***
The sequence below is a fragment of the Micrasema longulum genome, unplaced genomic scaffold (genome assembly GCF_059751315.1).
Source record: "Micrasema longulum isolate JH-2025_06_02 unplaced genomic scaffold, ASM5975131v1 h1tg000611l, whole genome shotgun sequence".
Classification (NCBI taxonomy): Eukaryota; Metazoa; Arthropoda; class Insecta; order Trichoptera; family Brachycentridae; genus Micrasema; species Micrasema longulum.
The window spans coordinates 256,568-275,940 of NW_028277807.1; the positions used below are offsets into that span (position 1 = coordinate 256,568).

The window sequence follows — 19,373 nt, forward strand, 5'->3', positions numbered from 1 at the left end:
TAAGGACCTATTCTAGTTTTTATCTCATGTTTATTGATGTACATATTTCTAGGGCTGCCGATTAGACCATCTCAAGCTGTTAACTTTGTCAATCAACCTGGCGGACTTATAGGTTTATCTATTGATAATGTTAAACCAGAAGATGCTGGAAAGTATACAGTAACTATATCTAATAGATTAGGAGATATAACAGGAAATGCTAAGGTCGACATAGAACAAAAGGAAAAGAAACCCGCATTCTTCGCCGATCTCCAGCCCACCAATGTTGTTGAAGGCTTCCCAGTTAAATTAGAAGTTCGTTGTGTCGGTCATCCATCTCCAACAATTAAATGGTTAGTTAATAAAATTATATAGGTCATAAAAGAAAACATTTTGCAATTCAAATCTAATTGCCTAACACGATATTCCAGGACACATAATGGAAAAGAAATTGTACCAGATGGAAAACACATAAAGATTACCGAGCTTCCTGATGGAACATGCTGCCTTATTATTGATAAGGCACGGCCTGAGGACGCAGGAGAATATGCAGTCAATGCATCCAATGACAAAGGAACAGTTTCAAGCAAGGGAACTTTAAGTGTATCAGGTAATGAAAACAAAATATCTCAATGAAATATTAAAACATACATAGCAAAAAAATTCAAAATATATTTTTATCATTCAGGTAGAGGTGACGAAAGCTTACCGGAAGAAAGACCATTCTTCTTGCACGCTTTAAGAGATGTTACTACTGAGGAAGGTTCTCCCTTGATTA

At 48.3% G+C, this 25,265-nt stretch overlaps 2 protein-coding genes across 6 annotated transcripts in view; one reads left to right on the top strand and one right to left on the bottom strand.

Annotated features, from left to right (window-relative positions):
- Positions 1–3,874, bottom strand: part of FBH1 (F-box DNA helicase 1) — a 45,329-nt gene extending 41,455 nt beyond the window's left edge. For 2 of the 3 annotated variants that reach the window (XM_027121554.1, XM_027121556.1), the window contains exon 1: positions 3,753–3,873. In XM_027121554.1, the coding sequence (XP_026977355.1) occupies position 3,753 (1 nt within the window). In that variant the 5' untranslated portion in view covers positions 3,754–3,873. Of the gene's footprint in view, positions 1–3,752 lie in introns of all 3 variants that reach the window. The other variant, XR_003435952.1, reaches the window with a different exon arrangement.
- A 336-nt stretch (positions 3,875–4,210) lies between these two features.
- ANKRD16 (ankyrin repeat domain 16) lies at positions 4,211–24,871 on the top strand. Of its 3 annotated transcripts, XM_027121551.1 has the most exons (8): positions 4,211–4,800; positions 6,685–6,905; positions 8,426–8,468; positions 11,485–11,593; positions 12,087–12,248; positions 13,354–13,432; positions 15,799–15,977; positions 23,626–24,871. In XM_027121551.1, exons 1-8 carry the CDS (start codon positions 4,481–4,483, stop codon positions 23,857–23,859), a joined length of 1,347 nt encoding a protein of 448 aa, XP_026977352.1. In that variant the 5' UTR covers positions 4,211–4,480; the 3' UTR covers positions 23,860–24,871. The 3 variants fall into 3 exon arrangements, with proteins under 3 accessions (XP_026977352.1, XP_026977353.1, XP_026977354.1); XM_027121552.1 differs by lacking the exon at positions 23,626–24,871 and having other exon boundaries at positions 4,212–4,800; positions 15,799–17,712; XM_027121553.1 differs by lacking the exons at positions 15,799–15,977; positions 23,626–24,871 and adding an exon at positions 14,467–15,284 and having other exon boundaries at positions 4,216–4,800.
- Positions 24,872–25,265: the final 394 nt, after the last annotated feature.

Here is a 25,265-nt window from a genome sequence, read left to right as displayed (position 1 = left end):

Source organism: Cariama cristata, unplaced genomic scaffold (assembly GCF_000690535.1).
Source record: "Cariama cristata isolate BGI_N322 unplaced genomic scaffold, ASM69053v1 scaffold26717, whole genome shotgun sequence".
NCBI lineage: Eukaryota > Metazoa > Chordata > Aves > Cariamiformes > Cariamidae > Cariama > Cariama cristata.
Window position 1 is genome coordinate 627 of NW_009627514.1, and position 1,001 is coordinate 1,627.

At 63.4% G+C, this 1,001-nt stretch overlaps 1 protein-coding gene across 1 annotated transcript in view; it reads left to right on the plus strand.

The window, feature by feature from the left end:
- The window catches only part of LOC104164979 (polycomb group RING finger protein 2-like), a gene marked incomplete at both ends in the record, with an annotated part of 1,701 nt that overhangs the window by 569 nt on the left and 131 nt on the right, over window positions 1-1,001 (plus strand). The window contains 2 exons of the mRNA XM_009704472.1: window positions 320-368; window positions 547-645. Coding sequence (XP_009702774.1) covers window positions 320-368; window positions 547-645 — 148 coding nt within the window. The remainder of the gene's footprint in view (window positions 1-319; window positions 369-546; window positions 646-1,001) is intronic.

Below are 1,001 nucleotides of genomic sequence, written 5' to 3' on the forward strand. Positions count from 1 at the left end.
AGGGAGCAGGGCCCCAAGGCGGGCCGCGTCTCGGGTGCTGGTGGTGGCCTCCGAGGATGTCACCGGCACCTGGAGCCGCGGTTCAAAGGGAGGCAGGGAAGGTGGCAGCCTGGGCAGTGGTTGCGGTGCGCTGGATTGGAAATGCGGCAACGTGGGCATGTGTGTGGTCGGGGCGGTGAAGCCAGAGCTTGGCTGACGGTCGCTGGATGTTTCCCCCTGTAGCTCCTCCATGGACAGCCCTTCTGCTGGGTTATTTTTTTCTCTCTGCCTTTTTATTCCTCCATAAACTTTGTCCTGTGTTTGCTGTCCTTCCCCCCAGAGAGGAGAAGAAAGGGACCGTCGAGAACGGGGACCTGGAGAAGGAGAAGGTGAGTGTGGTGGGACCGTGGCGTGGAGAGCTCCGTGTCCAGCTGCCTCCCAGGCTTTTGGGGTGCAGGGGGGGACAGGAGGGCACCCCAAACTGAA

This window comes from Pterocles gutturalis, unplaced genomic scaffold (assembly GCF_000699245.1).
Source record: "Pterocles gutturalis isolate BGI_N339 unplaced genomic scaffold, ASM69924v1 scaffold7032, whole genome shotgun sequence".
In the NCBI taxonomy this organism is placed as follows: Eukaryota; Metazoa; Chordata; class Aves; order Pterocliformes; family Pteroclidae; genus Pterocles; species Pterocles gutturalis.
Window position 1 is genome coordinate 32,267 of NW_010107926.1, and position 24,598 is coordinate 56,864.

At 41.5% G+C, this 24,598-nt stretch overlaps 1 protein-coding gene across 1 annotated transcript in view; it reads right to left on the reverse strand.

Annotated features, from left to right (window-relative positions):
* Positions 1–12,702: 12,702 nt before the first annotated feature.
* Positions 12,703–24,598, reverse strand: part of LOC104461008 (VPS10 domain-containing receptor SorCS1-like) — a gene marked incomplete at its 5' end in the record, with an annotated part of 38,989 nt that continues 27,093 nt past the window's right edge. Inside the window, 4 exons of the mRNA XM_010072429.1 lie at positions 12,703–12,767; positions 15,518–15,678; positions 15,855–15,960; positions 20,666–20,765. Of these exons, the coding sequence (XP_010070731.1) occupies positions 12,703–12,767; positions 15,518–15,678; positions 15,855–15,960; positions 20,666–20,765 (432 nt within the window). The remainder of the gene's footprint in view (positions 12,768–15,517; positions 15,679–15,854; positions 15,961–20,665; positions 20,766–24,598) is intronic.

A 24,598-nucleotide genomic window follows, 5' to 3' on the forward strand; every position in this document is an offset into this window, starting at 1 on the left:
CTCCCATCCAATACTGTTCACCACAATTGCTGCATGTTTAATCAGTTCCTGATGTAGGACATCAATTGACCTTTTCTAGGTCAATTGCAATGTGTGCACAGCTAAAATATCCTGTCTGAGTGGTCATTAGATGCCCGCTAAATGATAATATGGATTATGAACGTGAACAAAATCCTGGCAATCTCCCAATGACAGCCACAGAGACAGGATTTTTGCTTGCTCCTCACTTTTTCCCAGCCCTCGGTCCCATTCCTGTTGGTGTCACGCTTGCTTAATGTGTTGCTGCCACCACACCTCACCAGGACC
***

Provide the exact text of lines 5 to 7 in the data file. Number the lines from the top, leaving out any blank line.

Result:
The window sequence follows — 19,373 nt, forward strand, 5'->3', positions numbered from 1 at the left end:
TAAGGACCTATTCTAGTTTTTATCTCATGTTTATTGATGTACATATTTCTAGGGCTGCCGATTAGACCATCTCAAGCTGTTAACTTTGTCAATCAACCTGGCGGACTTATAGGTTTATCTATTGATAATGTTAAACCAGAAGATGCTGGAAAGTATACAGTAACTATATCTAATAGATTAGGAGATATAACAGGAAATGCTAAGGTCGACATAGAACAAAAGGAAAAGAAACCCGCATTCTTCGCCGATCTCCAGCCCACCAATGTTGTTGAAGGCTTCCCAGTTAAATTAGAAGTTCGTTGTGTCGGTCATCCATCTCCAACAATTAAATGGTTAGTTAATAAAATTATATAGGTCATAAAAGAAAACATTTTGCAATTCAAATCTAATTGCCTAACACGATATTCCAGGACACATAATGGAAAAGAAATTGTACCAGATGGAAAACACATAAAGATTACCGAGCTTCCTGATGGAACATGCTGCCTTATTATTGATAAGGCACGGCCTGAGGACGCAGGAGAATATGCAGTCAATGCATCCAATGACAAAGGAACAGTTTCAAGCAAGGGAACTTTAAGTGTATCAGGTAATGAAAACAAAATATCTCAATGAAATATTAAAACATACATAGCAAAAAAATTCAAAATATATTTTTATCATTCAGGTAGAGGTGACGAAAGCTTACCGGAAGAAAGACCATTCTTCTTGCACGCTTTAAGAGATGTTACTACTGAGGAAGGTTCTCCCTTGATTA

At 48.3% G+C, this 25,265-nt stretch overlaps 2 protein-coding genes across 6 annotated transcripts in view; one reads left to right on the top strand and one right to left on the bottom strand.